“Miracles rest not so much upon healing power coming suddenly near us from afar… but upon our perceptions being made finer, so that for the moment our eyes can see, and our ears can hear, what has been there around us always.”

— Willa Cather, Death Comes for the Archbishop

This is the final article on the four pillars of success. We have defined true success in the following way:

“Success is doing what you said you would do, consistently, with clarity, focus, ease, and grace.”

I call this true success because it looks not so much upon how much you produce. You can be driven to see how much you can do in a short period of time. There’s nothing wrong with that on the face of it. However, how many times have you set goals for yourself that are so big that you drive yourself to exhaustion trying to achieve them?

“Success is doing what you said you would do, consistently, with clarity, focus, ease, and grace.”

Yes, I’m repeating that definition. Is the word “driven” there? No, it isn’t. True success is best characterized by elegance, discernment, refinement, and dignity. “Consistently” ensures that it’s not simply carried out once or twice, but that success… your success… will be repeated over and over and that you, therefore, will never be haunted by regret. Regret that you didn’t live the life you were meant to live. Regret that you missed out on so many sweet moments because you were too busy or preoccupied or exhausted to see that which surrounded you always.

Returning to our fourth pillar: the gateway to grace is gratitude. You can ignite your grateful heart by focusing on what makes you feel glad or thankful about a given situation. In other words, by seeing what is working, rather than what is not working, about any person, place, or thing.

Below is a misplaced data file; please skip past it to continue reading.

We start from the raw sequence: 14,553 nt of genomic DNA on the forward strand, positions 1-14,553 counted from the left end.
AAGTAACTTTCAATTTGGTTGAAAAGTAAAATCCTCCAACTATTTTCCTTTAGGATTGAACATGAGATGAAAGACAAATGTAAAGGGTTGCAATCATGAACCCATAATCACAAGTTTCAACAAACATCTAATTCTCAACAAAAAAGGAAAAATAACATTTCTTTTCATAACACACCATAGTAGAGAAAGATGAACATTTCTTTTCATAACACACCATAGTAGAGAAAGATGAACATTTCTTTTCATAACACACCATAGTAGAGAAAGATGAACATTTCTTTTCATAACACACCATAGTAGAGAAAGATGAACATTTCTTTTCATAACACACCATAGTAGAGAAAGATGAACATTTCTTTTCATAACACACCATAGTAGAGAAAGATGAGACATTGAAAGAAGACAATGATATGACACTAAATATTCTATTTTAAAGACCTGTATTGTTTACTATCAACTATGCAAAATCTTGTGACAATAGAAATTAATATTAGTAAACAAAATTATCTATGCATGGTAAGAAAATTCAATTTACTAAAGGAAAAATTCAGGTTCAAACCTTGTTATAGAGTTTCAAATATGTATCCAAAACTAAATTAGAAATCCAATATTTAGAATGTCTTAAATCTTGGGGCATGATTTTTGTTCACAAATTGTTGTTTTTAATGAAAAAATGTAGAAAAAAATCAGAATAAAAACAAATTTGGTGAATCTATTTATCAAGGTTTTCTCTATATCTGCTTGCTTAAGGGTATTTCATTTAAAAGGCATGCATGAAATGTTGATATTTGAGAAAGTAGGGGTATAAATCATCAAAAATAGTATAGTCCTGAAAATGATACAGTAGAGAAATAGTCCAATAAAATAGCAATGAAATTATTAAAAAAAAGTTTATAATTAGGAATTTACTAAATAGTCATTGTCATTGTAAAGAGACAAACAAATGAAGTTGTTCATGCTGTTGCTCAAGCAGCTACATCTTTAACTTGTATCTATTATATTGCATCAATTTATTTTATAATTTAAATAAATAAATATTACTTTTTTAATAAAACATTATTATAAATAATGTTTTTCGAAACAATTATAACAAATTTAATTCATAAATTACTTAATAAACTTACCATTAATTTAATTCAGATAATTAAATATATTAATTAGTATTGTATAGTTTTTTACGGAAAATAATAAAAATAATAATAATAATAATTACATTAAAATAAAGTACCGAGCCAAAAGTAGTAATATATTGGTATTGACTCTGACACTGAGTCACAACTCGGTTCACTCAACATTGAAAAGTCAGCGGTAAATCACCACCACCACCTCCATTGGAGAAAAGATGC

To automatically look for what is working is more difficult than it would seem. Our brains have been developed to look for “danger” before rewards. Our brain… yours and mine… hasn’t changed much in about 100,000 years. Back then, the people who looked for danger before anything else (like food, shelter, a mate) were the ones who tended to live. The people who didn’t look first for the “tiger behind the bushes” were the ones who didn’t survive those dangerous conditions.

So we are descended from the ones that did survive long enough to procreate. Therefore, your brain is naturally suspicious. Asking your brain to spontaneously relax and find things for which to be grateful can seem like a tall order. It is. However, you can train your brain to look for blessings, rather than breakdowns. This is how to do it:

  1. Keep a small notebook by the side of your bed. Each night before you go to sleep, write down three things that happened that day for which you are grateful. That’s it! It could be a beautiful sunset. An email from a friend you haven’t heard from in a long time. The smile on your child’s face when he or she sees you. Something that happened in your staff meeting that day.
  2. Do this for 30 consecutive days. If you miss a day, start over. You want to give your brain 30 days to develop a habit. That’s what it takes.
  3. If you hear your brain trying to talk you out of this… ”This is silly,” “I’m too tired to think of anything for which to be grateful,” or “You can do this tomorrow morning when you’re fresh,” say to your brain: “Duly noted,” or “Thank you for sharing that,” and go ahead and list three things for which you are grateful. It will get easier each day.
  4. Notice if your thinking starts to automatically turn toward being thankful. Is this affecting how you view success? Have you begun to relax a bit more? Are you thinking more creatively about how to solve the everyday problems or obstacles that occur as you work toward completing something?
  5. At the end of 30 days, open your notebook and read what you’ve written. I promise that you’ll find the Hand of Grace in your life.

As always, I look forward to hearing from you! Please let me know if you found this to be useful as you navigate your hero’s journey toward success as a way of life.


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